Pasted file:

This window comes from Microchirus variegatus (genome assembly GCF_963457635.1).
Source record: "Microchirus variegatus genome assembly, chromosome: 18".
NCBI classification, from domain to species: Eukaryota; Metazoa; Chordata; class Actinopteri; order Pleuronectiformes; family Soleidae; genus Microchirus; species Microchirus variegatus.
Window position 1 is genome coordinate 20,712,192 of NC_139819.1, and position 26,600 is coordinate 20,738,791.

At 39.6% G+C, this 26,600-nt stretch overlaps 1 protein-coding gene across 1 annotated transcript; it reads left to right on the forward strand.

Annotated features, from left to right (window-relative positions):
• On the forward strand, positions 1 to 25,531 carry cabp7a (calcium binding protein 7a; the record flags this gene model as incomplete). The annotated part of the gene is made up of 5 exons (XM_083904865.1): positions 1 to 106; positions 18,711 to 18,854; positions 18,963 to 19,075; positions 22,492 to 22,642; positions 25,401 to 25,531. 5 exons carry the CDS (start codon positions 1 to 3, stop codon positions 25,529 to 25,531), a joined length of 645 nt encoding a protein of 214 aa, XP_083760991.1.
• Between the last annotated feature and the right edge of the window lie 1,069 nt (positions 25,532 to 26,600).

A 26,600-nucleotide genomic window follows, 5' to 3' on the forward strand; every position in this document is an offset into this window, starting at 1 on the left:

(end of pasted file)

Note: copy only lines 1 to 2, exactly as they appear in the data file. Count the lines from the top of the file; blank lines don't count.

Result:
This window comes from Microchirus variegatus (genome assembly GCF_963457635.1).
Source record: "Microchirus variegatus genome assembly, chromosome: 18".